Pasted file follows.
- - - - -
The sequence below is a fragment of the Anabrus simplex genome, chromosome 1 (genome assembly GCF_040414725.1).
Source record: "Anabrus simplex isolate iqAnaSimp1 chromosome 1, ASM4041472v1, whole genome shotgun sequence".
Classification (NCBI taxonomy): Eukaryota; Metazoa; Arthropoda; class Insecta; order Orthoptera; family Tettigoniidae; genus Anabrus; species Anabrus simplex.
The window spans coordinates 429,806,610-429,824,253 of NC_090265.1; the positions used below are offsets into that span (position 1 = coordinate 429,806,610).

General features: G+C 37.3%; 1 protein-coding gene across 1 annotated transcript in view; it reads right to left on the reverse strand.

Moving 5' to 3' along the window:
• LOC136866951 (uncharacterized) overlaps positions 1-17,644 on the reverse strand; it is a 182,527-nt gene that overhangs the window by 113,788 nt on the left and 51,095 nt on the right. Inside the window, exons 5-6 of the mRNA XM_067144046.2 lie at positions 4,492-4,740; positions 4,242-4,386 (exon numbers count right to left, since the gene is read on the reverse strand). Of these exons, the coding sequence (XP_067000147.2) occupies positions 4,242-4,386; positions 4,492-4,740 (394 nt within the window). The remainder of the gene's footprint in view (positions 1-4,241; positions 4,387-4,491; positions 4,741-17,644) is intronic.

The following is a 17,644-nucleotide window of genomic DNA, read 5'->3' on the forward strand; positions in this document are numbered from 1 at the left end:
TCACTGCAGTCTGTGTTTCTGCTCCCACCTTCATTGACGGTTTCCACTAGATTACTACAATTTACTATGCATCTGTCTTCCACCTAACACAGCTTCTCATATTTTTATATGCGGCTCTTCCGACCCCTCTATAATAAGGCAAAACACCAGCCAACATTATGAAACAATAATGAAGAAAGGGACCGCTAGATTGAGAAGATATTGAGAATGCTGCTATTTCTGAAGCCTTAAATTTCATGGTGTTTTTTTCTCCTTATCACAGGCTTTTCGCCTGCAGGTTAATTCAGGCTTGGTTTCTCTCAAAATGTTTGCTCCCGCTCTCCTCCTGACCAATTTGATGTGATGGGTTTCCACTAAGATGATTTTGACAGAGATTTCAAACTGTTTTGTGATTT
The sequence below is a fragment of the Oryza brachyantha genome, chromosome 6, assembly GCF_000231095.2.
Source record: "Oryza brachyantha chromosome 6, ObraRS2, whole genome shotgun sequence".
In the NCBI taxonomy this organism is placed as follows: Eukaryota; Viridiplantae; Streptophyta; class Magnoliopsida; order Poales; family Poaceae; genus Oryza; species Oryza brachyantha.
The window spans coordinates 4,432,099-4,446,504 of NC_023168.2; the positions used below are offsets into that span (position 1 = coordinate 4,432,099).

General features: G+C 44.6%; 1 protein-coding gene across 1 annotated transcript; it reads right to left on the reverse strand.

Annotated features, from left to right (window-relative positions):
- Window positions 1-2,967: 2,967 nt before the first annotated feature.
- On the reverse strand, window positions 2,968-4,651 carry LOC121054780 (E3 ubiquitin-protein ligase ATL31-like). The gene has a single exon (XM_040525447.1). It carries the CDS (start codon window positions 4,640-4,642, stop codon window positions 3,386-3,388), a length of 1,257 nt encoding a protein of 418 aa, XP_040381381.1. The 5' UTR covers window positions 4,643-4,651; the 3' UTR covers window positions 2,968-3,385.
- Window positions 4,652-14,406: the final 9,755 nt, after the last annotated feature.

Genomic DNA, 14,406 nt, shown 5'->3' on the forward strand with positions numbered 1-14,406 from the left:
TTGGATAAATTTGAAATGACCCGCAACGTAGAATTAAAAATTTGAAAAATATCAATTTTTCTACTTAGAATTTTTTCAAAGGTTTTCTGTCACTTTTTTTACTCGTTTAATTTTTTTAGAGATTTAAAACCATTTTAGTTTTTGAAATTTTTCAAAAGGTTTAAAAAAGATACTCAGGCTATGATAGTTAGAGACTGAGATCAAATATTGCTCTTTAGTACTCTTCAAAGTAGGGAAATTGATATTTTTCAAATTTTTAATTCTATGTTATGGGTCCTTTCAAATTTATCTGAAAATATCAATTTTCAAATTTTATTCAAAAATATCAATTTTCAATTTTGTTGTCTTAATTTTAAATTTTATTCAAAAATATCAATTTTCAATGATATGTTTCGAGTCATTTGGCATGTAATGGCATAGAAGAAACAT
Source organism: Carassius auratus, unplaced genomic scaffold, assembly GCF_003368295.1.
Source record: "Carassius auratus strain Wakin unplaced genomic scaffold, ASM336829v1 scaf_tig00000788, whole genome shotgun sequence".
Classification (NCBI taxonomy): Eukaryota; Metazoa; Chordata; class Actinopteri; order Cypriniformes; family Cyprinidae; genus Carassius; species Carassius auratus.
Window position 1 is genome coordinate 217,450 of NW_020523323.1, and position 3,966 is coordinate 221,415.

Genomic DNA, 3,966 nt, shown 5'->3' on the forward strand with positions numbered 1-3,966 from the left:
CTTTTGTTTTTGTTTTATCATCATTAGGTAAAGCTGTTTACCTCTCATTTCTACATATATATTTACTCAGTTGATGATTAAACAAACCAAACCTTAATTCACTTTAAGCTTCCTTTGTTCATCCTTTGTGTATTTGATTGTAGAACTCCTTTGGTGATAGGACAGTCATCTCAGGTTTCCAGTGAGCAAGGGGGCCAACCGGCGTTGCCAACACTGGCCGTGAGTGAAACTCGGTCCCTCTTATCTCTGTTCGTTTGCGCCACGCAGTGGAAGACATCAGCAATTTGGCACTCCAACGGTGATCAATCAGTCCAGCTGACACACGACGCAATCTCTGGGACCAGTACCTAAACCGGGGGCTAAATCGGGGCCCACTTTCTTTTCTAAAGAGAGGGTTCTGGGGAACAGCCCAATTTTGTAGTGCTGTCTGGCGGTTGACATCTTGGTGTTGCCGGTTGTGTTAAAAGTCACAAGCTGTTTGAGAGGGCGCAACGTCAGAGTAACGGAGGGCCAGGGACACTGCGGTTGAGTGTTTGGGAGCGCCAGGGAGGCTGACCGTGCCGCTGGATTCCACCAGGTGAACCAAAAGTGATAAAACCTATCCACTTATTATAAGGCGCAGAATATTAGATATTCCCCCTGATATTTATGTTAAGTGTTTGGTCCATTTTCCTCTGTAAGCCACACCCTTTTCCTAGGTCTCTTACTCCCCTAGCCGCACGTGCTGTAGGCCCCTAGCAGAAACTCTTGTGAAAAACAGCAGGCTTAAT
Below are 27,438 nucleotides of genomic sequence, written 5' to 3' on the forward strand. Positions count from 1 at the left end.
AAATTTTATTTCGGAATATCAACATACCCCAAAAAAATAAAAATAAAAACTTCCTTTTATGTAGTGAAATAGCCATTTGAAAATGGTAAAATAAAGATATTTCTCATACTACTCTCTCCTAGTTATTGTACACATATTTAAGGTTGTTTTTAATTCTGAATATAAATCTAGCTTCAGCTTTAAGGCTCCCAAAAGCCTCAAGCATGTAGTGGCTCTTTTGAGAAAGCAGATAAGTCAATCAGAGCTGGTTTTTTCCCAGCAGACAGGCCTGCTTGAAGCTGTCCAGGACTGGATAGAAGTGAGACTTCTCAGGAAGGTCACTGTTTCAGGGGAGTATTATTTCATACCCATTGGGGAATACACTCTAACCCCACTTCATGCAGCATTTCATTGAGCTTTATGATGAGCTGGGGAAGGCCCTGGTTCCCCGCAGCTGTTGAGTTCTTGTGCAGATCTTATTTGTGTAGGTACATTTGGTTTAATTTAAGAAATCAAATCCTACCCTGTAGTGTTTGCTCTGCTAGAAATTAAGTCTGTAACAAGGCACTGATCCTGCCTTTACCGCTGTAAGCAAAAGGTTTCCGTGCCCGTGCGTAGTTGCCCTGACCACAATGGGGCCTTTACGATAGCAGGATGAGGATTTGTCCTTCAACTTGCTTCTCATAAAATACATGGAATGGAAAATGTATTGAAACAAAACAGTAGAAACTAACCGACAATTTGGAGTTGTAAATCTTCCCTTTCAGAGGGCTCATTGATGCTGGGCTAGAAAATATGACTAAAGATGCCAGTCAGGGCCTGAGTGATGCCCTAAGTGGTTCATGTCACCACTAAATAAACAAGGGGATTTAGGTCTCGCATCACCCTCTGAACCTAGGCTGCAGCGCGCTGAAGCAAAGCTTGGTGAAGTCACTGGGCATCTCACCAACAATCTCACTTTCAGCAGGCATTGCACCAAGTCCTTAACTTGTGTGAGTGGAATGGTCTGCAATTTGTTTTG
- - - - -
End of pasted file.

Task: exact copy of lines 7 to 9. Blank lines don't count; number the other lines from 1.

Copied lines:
• LOC136866951 (uncharacterized) overlaps positions 1-17,644 on the reverse strand; it is a 182,527-nt gene that overhangs the window by 113,788 nt on the left and 51,095 nt on the right. Inside the window, exons 5-6 of the mRNA XM_067144046.2 lie at positions 4,492-4,740; positions 4,242-4,386 (exon numbers count right to left, since the gene is read on the reverse strand). Of these exons, the coding sequence (XP_067000147.2) occupies positions 4,242-4,386; positions 4,492-4,740 (394 nt within the window). The remainder of the gene's footprint in view (positions 1-4,241; positions 4,387-4,491; positions 4,741-17,644) is intronic.

The following is a 17,644-nucleotide window of genomic DNA, read 5'->3' on the forward strand; positions in this document are numbered from 1 at the left end:
TCACTGCAGTCTGTGTTTCTGCTCCCACCTTCATTGACGGTTTCCACTAGATTACTACAATTTACTATGCATCTGTCTTCCACCTAACACAGCTTCTCATATTTTTATATGCGGCTCTTCCGACCCCTCTATAATAAGGCAAAACACCAGCCAACATTATGAAACAATAATGAAGAAAGGGACCGCTAGATTGAGAAGATATTGAGAATGCTGCTATTTCTGAAGCCTTAAATTTCATGGTGTTTTTTTCTCCTTATCACAGGCTTTTCGCCTGCAGGTTAATTCAGGCTTGGTTTCTCTCAAAATGTTTGCTCCCGCTCTCCTCCTGACCAATTTGATGTGATGGGTTTCCACTAAGATGATTTTGACAGAGATTTCAAACTGTTTTGTGATTT